After the site launches, you discover that you really do need some of those other things you thought about at the beginning, but trimmed from the project to stay within budget. Or you discover, now that it’s up and running, that you never thought of something that would be ideal for your business to have.
You have to decide whether to invest in the additional costs to add on, say another $4000, or to do without. If you’re cost sensitive, you’ll probably do without, and already your site has less value than what you paid – frozen in time, its decrease in effectiveness has already begun! Or you invest the additional money and sometime next quarter you have something closer to what you want. But by then something else has come up. At some point, you say, “enough.” Until 4 years later it gets to the point that you really do need a new website all over again.
So, divide that total $12,000 investment into 4 years. That’s $3000 per year, or $250 per month. For a site that for the first 6 months isn’t online – so, really divide your money into 3.5 years: that’s nearly $290 per month – and you’re still frustrated that you can’t do a lot of what you’d want with it.
Not to mention, it’s a big hit every 4 years or so to plan for a new $12,000 expense. Large lump sums are hard on small businesses. I know. I run one. If you’re limited to what you can raise in a lump sum, you’re naturally limited in what you can do in any given generation of your website.
The Continuous Website Development Way:
Let’s assume the same $8000 budget to start. You contact me and we agree on a Continuous Web Development Retainer, where for $300 per month, you get 4 hours of consulting, design and development time, every month, from now until we decide to call it quits, and we’re going to determine together, as we go, what needs to be built and in what order.
In the first month, we spend 2 hours hashing out what your initial priorities and strategy are going to be. We spend one hour putting up a simple website with the very basics to get your presence online, and we spend the fourth hour looking at initial design considerations. Now, in the first month, your site is already up, is accurate, and you’re starting to get found online (or at least you’re no longer living with the embarrassment of that old site you’ve been cringing at for the last year).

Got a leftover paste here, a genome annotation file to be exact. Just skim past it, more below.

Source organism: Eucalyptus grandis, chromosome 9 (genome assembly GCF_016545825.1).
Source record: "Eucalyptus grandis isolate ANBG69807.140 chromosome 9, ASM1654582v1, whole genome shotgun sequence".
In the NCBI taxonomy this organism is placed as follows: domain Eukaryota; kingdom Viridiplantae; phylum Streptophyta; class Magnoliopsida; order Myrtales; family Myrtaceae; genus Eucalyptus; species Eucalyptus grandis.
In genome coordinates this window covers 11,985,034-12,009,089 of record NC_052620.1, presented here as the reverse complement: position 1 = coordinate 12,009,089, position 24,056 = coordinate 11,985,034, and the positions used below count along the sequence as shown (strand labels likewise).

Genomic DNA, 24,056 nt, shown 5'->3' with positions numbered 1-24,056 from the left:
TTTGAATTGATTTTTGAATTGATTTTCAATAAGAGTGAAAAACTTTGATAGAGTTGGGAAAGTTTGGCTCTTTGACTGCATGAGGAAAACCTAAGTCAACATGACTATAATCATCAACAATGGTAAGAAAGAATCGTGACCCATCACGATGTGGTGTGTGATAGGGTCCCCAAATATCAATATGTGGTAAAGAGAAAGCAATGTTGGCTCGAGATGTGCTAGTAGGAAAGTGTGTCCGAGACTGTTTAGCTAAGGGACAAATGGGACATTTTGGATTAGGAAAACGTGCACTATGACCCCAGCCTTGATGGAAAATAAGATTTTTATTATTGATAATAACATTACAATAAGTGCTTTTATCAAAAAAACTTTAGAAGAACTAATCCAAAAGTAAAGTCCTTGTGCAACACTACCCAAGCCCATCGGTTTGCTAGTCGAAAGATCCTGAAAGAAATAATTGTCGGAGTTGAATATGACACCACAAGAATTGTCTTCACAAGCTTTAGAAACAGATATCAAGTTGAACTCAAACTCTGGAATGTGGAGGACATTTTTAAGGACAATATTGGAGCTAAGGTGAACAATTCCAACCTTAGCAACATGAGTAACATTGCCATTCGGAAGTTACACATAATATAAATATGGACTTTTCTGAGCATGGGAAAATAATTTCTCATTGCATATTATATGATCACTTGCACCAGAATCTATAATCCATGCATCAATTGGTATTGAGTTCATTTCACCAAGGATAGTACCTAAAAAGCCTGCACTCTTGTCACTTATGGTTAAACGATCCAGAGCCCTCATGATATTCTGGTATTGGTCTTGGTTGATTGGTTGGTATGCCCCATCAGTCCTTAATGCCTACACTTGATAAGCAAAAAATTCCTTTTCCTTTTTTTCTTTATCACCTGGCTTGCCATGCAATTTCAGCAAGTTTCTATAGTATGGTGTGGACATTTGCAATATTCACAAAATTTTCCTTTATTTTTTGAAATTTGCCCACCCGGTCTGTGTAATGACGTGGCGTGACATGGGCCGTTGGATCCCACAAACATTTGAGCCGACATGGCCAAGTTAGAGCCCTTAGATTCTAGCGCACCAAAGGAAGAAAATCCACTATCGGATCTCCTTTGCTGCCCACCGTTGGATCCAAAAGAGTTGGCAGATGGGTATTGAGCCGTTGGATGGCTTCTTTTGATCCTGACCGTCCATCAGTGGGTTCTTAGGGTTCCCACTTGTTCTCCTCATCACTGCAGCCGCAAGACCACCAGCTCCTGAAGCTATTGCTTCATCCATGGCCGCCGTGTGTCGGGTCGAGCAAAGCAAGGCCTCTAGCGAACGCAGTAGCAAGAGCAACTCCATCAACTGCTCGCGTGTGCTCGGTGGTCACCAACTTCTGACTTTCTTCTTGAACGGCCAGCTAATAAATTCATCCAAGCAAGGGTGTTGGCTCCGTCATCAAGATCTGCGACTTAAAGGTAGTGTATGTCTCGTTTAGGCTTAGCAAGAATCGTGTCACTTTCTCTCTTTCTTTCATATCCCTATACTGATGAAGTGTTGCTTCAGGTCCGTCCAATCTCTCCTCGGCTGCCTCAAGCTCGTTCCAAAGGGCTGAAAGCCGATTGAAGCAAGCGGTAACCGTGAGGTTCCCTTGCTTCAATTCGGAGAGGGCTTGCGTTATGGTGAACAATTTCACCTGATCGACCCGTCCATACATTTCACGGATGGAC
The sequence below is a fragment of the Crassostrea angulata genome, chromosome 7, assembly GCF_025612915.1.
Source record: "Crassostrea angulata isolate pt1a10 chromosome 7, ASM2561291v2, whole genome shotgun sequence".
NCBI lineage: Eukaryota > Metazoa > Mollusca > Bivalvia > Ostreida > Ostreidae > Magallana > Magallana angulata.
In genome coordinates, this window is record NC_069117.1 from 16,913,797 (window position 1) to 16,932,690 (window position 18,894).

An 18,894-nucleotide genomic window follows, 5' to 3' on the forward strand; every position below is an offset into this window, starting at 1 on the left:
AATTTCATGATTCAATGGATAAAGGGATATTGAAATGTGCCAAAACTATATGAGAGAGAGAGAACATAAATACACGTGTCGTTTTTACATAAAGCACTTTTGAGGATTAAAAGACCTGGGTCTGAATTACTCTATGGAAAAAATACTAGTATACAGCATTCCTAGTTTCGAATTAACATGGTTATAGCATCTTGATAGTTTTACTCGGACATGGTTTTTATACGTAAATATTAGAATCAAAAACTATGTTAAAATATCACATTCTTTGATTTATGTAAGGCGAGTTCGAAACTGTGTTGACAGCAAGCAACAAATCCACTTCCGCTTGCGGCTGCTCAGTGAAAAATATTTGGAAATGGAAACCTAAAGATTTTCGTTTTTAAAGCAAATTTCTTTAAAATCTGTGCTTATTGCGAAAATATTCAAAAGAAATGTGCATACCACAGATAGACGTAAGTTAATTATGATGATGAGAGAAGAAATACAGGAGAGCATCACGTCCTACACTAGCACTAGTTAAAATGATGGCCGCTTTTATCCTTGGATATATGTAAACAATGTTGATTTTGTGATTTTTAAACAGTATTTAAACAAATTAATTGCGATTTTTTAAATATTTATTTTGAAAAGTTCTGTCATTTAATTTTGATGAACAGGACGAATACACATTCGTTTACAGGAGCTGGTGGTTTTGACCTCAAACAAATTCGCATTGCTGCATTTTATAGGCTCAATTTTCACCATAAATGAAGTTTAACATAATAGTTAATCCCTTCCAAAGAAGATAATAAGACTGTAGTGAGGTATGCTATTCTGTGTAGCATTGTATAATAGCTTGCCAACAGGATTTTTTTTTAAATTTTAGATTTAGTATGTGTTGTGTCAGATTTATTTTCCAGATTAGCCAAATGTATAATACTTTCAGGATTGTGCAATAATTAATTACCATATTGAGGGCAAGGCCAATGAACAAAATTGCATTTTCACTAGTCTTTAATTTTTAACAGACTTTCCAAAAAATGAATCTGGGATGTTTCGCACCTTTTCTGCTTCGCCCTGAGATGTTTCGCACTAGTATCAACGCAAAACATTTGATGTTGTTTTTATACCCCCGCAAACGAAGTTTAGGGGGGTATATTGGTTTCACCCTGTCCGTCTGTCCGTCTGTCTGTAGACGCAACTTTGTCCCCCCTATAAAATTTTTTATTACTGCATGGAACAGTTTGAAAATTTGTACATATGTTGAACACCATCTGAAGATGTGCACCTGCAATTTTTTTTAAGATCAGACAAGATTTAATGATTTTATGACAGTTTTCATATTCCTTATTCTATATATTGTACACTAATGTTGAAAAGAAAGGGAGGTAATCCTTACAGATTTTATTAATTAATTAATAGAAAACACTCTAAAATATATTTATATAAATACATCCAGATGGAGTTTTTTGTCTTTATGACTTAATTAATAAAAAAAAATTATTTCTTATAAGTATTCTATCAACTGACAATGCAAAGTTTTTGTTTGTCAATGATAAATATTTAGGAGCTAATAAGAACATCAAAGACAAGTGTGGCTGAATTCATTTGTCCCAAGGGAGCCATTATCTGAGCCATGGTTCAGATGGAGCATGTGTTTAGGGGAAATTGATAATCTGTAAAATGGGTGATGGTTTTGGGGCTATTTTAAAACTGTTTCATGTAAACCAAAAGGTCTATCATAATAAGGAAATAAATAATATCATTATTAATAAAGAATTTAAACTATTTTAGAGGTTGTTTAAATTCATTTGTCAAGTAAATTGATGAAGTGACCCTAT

You are online by the end of week 2!
In months 2 and 3, we spend less than an hour on planning, since we already have a plan, We spend 3½ hours each month on design, A/B testing what you like and don’t like as we go. Meanwhile you’re adding content to the small initial site that immediately enhances your online presence. As you add content, you start to get a 1st-hand feel for what elements of your site are more important to develop sooner, and what can wait.
By Month 3, your site is growing, and the design phase is taking shape. At this point, you’ve spent only $900 of the $8000 you originally budgeted.
In months 4–6, we continue to develop the design. As different design components are solidified, we work them into the live site as we go. Meanwhile, because it’s on your front burner, you continue to add content that keeps your visitors coming back.
By the end of 6 months, your new site is still in its infancy, but it’s solid, it represents your business well in its design and content, and you have a very good feel for what needs to be added next. And you’ve only spent $1800 of the $8000 you initially thought you might need.
By now you can see where this is going. At the end of 3 and a half years, the same amount of time a one-off build would actually have been online, you’ve paid the same $12,000 you ended up paying for doing it the old way, but:
- You haven’t had to come up with $12,000 all at once.
- You’re not going to have to come up with another $12,000 wad to replace it next year.
On the other hand:
- Your site has been an effective and growing part of your business, returning on your investment the entire time, without the frustration.
- You were never hamstrung with not being able to move in a different direction that you hadn’t anticipated.
- You continue to develop your website, so future investment keeps building on what you have, getting better and better each month, rather than starting over.
Having developed it in the direction it needed to go as needs arose, it long ago has become a monthly investment that more than pays for itself.
Look at you! Your business is actually making money online!
This Is How iCaspar Web Development Does It
I believe that building for the long term pays off, not just for the big players, but for small businesses, too. Drip by drip, month by month, without large outlays of cash, you build an asset that pays you back.
And, if you’re ready to start investing in Continuous Website Development, either with a new website, or seeing what’s still possible with an existing website, here are a some helpful questions to get you started thinking: